Page 3687

3687 THE TWENTIETH CENTURY-THE GREAT WAR.

Germany might do likewise. It would be

useless to discuss peace until Germany was

prepared to accept the terms long before

put forward by Mr. Asquith, namely,

"restitution, reparation, guarantees against

repetition."

President Wilson seems to have realized

that a crisis was coming, and in an effort

to prevent the inevitable he dispatched,

on December 18, a note to all the belligerents saying that the leaders on both sides

contended that they were fighting for

virtually the same things, yet the authoritative spokesmen of neither side had ever

"avowed the precise objects which would,

if attained, satisfy them and their people

that the war had been fought out." He

emphasized the vital interest of the

United States in the question of peace

and suggested "that an early occasion

be sought to call out from all the nations

now at war such an avowal of their respective views as to the terms upon which

the war might be concluded and the

arrangements which would be deemed

satisfactory as a guaranty against its

renewal or the kindling of any similar

conflict in the future as would make it

possible frankly to compare them." At

the same time, he declared that he was

not proposing peace or even offering

mediation. He was "merely proposing

that soundings be taken in order that

we may learn, the neutral nations with

the belligerents, how near the haven of

peace may be for which all mankind longs

with an intense and increasing longing."

In explaining the note, Secretary of State

Lansing said that it was sent because our

own rights were becoming more and more

involved and we were "drawing near the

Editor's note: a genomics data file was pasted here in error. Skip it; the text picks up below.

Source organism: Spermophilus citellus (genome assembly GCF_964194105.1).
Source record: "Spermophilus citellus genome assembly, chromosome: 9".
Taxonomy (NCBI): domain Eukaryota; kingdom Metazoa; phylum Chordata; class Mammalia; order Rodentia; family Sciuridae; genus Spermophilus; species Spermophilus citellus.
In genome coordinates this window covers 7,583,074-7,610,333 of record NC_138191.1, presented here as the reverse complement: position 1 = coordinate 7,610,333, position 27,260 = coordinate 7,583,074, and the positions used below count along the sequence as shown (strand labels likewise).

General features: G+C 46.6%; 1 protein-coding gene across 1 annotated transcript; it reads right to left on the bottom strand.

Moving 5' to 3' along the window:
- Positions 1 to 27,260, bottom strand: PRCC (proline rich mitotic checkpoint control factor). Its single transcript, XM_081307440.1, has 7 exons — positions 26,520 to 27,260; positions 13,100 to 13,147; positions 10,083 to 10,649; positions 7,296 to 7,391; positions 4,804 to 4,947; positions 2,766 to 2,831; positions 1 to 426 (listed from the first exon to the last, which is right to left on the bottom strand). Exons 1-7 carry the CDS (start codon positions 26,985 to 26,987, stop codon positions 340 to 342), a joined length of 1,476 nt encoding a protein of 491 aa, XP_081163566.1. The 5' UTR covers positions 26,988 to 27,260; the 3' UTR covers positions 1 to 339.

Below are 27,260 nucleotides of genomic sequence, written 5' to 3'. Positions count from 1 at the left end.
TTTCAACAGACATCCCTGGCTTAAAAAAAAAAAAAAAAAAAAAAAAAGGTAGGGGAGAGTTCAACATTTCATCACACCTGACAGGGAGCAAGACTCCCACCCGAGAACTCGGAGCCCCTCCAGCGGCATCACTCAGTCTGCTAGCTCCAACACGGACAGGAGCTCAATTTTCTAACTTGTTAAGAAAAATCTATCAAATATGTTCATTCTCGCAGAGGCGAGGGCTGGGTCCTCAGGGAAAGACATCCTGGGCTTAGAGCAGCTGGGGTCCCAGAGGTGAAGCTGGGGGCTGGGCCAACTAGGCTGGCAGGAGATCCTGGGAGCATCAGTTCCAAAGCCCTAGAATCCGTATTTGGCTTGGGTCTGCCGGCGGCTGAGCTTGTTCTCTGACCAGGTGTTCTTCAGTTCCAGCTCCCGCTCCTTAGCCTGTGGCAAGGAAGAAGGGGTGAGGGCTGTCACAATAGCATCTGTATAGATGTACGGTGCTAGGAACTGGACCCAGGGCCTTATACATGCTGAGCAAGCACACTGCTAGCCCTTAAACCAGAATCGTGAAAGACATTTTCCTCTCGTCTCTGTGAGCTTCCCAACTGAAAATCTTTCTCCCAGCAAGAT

verge of war ourselves." We were entitled,

therefore, to know exactly what each belligerent sought in order that we might regulate our conduct accordingly. Lansing's

pessimistic words precipitated a serious

stock panic, nor was the country reassured

by a second statement in which he declared

that the Government was not considering any change in its policy of neutrality.

Although the President had asserted

that his decision to send the note antedated the transmission of the peace

proposals sent out by the Central Powers,

his action was received by them with

approval as tending to support their peace

proposals in European countries; on the

other hand, his note was bitterly criticized as playing into the hands of the

Central Powers. In the United States extreme pro-Ally sympathizers emphatically

denounced his act as inopportune and

ill-advised, but pacifists, pro-Germans

and partisans of the President applauded

him and prophesied that his step would

bring peace.

A feature of the affair which attracted

considerable attention was that the

President's note in some way had become

known several days in advance to certain

stock exchange firms and it was charged

that various government officials had

profited enormously on the stock market

as a result of this "inside tip." A letter

to a Congressman, signed by one "Curtis,"

named, among others, the President's

secretary, Mr. Tumulty, and the President's brother-in-law, Mr. Bowling, as

haying been beneficiaries of this information. Charges were also made by

others against members of the Cabinet

and other prominent public men. Investigation failed to substantiate these

extravagant charges, but of the "leak"

there was no doubt.

The Central Powers replied to the

President's note on December 26. They

carefully evaded, however, naming their

terms of peace and merely proposed "the

speedy assembly on neutral ground of

the delegates of the warring states." The

reply of all the Entente Allies except

Belgium was handed to Ambassador Sharp

at Paris on January II, 1917. Unlike

the Central Powers, the Allies laid down

certain specific terms including the restoration of Belgium, Servia, and Montenegro,

the evacuation of invaded territories, and

the expulsion from Europe of the Ottoman

Turks. Belgium submitted a separate reply which in part was as follows:

"Previous to the German ultimatum,

Belgium only aspired to live upon good

terms with all her neighbors. She practiced